This report work started with extensive literature study in several area of ZigBee, particular in the physical aspect. This knowledge was then implemented in simulating the physical aspect of the Zigbee working in the range of 2.4 GHz. Various parameter of the physical layer are alter to demonstrate the its effect by using MATLAB(syntax code in M-file and Simulink). Results are analyzed and compared to demonstrate how the actual standard and specification are derived.
2.0 Literature Review
Zigbee is known as IEEE 802.15.4 Low-Rate Wireless Personal Area Network (WPAN) standard is part of the IEEE 802 family of digital communication standards. It is designed for low-cost, low-power applications that require relatively low data throughput which is down to an average of less than 1 bps. It is also differentiated from IEEE 802.15.1TM (Bluetooth TM) in several respects; it does not support isochronous voice, as Bluetooth does. Figure 2.0(a) shows the comparison with standard and technologies.
ZigBee technology is well suited to a wide range of energy management and efficiency, building automation, industrial, medical, home automation applications. Essentially, applications that require interoperability and/or the RF performance characteristics of the IEEE 802.15.4 standard would benefit from a ZigBee solution. Examples include:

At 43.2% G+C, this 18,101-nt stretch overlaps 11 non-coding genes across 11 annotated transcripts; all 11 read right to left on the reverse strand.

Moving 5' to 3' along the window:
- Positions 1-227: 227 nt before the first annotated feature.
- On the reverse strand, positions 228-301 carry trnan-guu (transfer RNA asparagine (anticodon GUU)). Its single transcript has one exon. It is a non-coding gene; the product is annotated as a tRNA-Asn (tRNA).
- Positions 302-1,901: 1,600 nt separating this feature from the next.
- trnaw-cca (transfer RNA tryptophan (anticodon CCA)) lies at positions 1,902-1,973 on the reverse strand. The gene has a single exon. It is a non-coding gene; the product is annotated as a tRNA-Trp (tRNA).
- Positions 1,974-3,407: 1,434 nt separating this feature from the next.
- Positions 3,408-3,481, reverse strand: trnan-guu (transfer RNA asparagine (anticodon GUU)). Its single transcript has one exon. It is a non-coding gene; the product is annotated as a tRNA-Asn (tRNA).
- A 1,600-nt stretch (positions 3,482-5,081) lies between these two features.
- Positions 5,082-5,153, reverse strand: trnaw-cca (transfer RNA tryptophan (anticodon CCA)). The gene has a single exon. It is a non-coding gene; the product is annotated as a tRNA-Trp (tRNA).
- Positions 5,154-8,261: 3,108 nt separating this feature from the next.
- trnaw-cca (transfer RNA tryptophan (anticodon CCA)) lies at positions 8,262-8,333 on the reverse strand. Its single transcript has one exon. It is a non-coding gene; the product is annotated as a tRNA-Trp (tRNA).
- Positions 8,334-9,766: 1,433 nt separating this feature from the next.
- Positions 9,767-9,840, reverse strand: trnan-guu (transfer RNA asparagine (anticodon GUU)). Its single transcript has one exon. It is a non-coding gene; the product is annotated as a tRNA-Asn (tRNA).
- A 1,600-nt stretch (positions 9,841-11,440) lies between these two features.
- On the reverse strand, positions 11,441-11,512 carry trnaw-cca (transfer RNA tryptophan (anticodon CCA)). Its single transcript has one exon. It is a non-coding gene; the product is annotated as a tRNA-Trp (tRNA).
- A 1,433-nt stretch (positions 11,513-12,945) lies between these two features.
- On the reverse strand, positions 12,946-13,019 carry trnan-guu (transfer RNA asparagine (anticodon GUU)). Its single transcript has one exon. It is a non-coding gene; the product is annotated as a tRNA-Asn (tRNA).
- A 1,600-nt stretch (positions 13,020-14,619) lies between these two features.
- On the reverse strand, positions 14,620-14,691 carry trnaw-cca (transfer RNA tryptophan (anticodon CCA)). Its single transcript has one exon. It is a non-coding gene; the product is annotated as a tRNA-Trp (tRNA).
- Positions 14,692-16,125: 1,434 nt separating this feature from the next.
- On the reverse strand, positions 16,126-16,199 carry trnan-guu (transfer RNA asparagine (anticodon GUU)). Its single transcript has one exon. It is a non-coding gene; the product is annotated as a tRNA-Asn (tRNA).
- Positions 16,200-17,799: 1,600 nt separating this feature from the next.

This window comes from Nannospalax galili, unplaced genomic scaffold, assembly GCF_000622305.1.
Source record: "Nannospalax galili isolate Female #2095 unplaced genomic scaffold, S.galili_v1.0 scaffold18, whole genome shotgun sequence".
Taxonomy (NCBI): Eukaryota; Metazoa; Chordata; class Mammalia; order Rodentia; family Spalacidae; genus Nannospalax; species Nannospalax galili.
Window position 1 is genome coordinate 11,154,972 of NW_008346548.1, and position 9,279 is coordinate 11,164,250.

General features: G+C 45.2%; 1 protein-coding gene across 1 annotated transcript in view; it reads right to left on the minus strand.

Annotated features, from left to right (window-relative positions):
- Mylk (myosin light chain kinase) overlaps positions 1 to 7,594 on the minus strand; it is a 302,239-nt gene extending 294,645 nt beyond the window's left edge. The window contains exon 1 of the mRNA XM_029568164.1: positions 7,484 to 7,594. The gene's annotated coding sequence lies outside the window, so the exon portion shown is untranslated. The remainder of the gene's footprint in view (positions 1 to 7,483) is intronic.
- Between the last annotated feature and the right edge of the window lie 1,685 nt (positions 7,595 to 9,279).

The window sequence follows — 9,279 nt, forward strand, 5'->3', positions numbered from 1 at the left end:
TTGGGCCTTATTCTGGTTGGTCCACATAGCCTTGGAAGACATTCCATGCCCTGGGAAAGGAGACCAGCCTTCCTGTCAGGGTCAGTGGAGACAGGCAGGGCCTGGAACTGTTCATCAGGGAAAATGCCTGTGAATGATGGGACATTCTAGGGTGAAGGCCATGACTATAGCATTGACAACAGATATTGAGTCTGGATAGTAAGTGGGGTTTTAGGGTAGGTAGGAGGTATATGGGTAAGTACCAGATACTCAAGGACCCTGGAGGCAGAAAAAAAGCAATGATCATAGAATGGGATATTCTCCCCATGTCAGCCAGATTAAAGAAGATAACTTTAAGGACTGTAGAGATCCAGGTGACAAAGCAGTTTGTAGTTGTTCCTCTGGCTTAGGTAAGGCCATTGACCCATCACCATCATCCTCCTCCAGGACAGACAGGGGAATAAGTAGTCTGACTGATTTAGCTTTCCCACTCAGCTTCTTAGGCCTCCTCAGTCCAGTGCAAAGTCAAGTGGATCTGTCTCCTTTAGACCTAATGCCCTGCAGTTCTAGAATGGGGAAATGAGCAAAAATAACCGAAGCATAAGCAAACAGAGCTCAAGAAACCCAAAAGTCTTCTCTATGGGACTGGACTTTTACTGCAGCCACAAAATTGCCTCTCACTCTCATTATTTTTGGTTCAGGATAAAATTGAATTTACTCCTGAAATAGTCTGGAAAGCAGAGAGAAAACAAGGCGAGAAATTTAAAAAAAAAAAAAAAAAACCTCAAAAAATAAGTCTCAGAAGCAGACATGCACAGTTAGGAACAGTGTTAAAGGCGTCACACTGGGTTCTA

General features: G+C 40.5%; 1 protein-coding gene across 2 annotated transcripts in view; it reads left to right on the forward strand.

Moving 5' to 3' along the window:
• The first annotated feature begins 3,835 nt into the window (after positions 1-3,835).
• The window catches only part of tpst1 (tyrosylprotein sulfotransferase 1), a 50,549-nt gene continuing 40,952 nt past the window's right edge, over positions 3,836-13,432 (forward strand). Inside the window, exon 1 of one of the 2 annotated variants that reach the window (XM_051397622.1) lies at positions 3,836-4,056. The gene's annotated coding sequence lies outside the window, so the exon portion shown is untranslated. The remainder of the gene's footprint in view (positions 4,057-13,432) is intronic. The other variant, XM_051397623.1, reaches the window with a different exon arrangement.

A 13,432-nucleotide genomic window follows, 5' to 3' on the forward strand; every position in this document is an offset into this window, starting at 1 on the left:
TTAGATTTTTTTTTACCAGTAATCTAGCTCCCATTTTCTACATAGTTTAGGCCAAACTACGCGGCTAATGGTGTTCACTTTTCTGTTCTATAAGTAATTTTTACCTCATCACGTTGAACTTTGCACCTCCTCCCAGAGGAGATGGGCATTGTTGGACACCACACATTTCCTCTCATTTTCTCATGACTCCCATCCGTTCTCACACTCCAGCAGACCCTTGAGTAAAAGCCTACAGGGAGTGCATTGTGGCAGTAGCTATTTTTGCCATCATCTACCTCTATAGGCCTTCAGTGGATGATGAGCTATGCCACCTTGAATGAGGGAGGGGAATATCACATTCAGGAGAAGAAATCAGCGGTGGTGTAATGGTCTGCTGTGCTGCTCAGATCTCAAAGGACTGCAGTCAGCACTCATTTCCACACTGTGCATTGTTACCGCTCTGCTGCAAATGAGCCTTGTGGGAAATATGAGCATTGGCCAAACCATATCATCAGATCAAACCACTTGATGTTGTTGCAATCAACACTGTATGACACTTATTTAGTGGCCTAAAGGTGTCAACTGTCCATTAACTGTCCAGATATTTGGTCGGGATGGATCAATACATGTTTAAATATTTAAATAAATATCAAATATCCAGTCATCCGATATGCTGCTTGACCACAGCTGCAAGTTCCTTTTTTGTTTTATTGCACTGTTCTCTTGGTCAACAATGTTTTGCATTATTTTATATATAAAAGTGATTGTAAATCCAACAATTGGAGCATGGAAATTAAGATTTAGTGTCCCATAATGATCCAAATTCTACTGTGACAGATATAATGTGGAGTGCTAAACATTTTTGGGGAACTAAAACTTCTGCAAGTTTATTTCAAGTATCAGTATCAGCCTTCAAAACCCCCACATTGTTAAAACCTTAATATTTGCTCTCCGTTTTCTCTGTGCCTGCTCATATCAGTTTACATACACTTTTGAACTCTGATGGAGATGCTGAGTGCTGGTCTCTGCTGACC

- Demand Response
- Advanced Metering Infrastructure
- Automatic Meter Reading
- Lighting controls
- HVAC control
- Heating control
- Environmental controls
- Wireless smoke and CO detectors
- Home security
- Blind, drapery and shade controls
- Medical sensing and monitoring
- Universal Remote Control to a Set-Top Box which includes Home Control
- Industrial and building automation
The most appealing advantages Zigbee has is low power consumption due low duty cycle of end device that only turns on when required, uses only small capacity of battery but long operating time. It is also relatively low cost compare to other wireless network. It offered low message throughput with the size of code ranges from 32kB to 70kB and is only approximately 10% of code size used in Bluetooth technology. Other advantages are listed below:
-Large network order.
-Few QoS guarantee
-Selectable levels of security based on the Advanced Encryption Standard with
128-bit keys (AES-128) s.
2.3 Physical layer
IEEE 802.15.4/ZigBee has two available physical layers. In the 2.4-GHz band, it supports a data rate of 250 kbps; there are 16 available channels, centred at 2405 + 5k MHz, where 0 ≤ k ≤ 15. The other physical layer is a regional one, covering the 868.0 to 868.6 MHz band available in Europe and the 902 to 928 MHz band available in much of the Americas. There is a single channel in the 868 MHz band, centred at 868.3 MHz, with a BPSK data rate of 20 kbps; the standard supports a BPSK data rate of 40 kbps in the 902 to 928 MHz band, with channels centred at 906 + 2k MHz, where 0 ≤ k ≤ 9.